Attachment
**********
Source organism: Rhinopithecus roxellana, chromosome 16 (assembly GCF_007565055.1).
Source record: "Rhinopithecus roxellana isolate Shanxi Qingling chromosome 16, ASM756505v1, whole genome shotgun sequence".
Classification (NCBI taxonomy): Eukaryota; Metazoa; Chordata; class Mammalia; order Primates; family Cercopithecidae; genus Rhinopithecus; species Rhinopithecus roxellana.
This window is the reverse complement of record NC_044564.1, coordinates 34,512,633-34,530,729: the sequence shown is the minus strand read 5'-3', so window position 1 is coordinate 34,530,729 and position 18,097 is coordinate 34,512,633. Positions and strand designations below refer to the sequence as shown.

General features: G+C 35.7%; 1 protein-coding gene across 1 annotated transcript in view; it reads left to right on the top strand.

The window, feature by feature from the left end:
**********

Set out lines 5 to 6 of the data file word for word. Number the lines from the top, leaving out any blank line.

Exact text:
General features: G+C 35.7%; 1 protein-coding gene across 1 annotated transcript in view; it reads left to right on the top strand.

The window, feature by feature from the left end: